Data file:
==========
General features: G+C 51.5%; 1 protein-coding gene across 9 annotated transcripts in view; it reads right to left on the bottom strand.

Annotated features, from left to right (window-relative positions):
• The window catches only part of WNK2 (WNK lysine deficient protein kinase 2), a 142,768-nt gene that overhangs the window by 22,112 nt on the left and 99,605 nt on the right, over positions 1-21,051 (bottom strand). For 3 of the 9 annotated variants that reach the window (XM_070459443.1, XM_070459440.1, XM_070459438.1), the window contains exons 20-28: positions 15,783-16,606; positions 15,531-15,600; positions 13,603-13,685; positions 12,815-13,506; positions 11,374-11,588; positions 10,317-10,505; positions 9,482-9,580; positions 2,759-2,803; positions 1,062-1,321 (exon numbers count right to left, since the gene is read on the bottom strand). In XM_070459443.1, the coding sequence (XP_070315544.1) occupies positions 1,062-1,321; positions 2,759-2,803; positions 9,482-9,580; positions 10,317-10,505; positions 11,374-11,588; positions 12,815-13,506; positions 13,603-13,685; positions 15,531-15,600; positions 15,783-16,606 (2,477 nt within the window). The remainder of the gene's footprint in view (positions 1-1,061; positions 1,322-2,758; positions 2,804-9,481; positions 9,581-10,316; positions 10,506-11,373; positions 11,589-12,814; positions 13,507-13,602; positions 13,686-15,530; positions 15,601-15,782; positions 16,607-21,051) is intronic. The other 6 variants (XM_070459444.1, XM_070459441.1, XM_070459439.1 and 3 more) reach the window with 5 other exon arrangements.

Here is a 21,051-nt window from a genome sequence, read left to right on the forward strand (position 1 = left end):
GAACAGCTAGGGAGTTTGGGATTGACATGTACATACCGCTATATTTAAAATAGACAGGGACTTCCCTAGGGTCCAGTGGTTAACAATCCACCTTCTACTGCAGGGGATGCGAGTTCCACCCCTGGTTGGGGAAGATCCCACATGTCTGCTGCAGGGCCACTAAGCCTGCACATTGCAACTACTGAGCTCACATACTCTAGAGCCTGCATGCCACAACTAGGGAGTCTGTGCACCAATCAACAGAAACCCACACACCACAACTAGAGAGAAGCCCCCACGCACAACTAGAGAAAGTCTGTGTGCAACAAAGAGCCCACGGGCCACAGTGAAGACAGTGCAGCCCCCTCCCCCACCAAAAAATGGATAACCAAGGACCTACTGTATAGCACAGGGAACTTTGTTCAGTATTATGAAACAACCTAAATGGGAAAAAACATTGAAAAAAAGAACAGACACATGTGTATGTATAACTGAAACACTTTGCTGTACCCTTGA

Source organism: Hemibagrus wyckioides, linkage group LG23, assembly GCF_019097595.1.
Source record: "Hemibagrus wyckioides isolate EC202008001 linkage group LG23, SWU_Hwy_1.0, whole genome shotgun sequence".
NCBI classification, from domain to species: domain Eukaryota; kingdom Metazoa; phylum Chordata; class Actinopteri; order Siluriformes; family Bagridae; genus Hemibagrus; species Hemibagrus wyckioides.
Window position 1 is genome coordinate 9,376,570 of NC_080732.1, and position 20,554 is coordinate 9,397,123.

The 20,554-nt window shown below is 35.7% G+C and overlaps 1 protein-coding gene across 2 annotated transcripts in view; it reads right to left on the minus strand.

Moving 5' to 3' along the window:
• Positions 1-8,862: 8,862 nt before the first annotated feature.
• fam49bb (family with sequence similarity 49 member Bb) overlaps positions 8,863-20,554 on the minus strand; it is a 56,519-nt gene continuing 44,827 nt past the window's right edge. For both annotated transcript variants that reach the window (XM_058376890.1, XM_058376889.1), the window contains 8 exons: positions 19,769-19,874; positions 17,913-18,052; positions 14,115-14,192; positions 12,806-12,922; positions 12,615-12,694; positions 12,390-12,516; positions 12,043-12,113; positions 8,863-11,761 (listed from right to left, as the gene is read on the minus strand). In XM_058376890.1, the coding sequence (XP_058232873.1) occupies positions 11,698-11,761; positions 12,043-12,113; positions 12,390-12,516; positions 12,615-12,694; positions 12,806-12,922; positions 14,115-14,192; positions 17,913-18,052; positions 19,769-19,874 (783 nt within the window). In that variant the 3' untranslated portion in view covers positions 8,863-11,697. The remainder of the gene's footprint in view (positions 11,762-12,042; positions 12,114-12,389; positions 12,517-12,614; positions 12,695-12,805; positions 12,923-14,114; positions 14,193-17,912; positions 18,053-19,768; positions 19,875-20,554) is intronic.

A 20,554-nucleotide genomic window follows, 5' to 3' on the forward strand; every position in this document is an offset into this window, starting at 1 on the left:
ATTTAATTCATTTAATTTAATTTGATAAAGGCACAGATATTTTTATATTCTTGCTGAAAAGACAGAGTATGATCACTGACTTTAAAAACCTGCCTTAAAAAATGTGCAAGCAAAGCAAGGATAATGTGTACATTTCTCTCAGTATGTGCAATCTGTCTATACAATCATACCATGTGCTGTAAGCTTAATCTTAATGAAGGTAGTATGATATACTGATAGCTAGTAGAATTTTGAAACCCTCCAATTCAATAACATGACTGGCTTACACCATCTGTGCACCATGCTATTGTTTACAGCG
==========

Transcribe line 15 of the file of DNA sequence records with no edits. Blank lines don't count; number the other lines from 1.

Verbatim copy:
ATTTAATTCATTTAATTTAATTTGATAAAGGCACAGATATTTTTATATTCTTGCTGAAAAGACAGAGTATGATCACTGACTTTAAAAACCTGCCTTAAAAAATGTGCAAGCAAAGCAAGGATAATGTGTACATTTCTCTCAGTATGTGCAATCTGTCTATACAATCATACCATGTGCTGTAAGCTTAATCTTAATGAAGGTAGTATGATATACTGATAGCTAGTAGAATTTTGAAACCCTCCAATTCAATAACATGACTGGCTTACACCATCTGTGCACCATGCTATTGTTTACAGCG